The brain contains billions of interconnected neurons that normally transmit electrical pulses. During a seizure, these pulses occur in abnormal, synchronized, rapid-fire bursts that can cause convulsions, loss of consciousness and other symptoms.
More than 20 drugs are on the market for epilepsy, but they do not always provide adequate seizure control. Surgery can be an effective treatment option for people with drug-resistant epilepsy and commonly involves removing, or resecting, an area of the brain where the seizures originate. Electrode arrays are used to map the seizures and guide resection surgery.
The arrays currently used to record seizure activity in patients being considered for surgery consist of electrodes attached to a rubbery base about the thickness of a credit card. These arrays are placed on the surface of the brain, but they are not flexible enough to mold to the brain's many folds. The electrodes are widely spaced and allow for only limited brain coverage.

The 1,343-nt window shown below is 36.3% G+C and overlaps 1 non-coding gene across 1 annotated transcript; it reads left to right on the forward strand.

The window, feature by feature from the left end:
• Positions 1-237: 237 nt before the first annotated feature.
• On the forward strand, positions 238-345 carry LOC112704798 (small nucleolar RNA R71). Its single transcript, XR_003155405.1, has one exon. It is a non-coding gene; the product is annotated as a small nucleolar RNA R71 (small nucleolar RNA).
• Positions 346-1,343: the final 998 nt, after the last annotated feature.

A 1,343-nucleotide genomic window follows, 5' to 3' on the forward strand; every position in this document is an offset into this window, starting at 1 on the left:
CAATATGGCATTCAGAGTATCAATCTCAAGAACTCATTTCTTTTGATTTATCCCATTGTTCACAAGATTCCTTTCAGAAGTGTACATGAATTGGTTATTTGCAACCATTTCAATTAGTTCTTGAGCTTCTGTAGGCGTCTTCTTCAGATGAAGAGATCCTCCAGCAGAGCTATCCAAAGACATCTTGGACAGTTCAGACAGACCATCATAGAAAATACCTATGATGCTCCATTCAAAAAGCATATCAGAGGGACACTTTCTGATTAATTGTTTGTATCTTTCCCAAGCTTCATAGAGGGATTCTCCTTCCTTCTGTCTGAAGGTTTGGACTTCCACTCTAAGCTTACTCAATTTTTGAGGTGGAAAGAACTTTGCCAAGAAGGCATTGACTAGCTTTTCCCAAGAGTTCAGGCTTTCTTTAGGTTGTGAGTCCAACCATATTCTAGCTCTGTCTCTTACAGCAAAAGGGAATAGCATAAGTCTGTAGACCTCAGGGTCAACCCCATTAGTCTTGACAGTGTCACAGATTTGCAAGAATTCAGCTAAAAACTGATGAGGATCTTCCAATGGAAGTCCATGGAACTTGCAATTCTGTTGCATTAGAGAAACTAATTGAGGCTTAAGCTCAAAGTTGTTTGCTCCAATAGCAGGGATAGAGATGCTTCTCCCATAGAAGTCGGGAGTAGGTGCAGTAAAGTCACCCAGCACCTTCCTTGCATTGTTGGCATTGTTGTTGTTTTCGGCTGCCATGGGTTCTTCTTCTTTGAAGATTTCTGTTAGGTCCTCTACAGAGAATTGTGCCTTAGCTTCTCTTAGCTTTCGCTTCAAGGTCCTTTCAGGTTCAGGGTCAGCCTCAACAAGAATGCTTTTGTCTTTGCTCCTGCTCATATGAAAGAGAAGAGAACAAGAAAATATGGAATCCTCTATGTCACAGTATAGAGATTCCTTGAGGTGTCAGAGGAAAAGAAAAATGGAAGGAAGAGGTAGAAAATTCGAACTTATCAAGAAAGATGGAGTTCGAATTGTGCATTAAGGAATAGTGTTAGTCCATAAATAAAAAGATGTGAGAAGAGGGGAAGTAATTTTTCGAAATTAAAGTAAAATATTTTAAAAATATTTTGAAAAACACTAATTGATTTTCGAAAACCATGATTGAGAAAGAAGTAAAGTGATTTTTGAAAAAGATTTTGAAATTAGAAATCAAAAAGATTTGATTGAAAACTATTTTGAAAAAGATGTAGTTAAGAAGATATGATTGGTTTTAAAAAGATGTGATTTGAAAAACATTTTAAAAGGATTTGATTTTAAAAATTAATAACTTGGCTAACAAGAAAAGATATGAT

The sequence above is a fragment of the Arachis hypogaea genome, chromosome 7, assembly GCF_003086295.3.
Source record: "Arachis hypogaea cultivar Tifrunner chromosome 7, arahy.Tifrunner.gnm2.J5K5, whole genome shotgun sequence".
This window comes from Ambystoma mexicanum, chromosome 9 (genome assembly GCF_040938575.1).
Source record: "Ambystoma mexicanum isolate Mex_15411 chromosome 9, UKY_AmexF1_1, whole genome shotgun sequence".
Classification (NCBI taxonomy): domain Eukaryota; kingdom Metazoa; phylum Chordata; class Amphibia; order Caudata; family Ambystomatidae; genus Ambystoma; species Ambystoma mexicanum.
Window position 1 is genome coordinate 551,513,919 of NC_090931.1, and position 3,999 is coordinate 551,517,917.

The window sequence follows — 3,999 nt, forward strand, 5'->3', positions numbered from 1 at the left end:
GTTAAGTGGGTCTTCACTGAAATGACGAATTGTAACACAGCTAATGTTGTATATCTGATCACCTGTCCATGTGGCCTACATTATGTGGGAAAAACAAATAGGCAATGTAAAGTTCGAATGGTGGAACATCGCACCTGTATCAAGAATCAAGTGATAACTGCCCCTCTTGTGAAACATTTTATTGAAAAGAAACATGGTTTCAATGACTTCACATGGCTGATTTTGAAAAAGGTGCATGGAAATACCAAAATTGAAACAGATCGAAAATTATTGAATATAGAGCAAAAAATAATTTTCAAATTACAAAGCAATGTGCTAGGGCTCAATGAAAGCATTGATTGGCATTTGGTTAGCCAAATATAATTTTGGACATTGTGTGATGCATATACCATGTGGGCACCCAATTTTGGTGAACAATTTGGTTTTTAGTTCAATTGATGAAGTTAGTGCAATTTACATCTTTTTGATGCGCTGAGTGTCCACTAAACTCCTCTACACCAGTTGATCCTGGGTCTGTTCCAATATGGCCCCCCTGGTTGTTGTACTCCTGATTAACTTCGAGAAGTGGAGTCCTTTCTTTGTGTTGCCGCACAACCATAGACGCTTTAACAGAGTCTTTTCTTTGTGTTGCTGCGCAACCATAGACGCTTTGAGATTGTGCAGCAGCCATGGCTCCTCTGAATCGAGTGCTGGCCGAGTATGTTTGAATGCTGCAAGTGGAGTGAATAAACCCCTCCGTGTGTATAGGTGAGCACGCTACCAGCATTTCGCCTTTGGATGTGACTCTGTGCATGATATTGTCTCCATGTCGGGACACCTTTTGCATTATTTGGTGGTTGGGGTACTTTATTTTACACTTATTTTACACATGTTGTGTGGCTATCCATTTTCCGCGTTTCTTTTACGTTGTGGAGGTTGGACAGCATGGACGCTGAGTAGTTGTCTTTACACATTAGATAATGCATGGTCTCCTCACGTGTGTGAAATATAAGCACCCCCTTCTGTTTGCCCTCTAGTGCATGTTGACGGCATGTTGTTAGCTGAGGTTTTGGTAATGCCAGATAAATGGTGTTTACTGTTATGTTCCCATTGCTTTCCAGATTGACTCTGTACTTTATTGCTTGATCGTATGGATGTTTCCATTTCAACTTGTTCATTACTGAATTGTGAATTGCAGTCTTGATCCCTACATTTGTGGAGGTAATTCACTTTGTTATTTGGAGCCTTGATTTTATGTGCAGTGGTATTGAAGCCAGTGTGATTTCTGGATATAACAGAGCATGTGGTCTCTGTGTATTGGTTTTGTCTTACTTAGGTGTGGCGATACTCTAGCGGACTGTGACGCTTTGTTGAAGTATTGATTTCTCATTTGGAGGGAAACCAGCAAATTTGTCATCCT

The array developed by Dr. Viventi and his colleagues is made of a pliable material that is only about one quarter the thickness of a human hair. It contains 360 electrodes and built-in silicon transistors, which allow for minimal wiring and dense packing of the electrodes. "This technology allows us to see patterns of activity before and during a seizure at a very fine scale, with broad coverage of the brain," said Jonathan Viventi, Ph.D., the study's lead author and an assistant professor at the Polytechnic Institute of New York University and New York University.
The flexibility of the array allows it to conform to the brain's complex shape, even reaching into grooves that are inaccessible to conventional arrays. With further engineering, the array could be rolled into a tube and delivered into the brain through a small hole rather than by opening the skull, the researc
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NIH/National Institute of Neurological Disorders and Stroke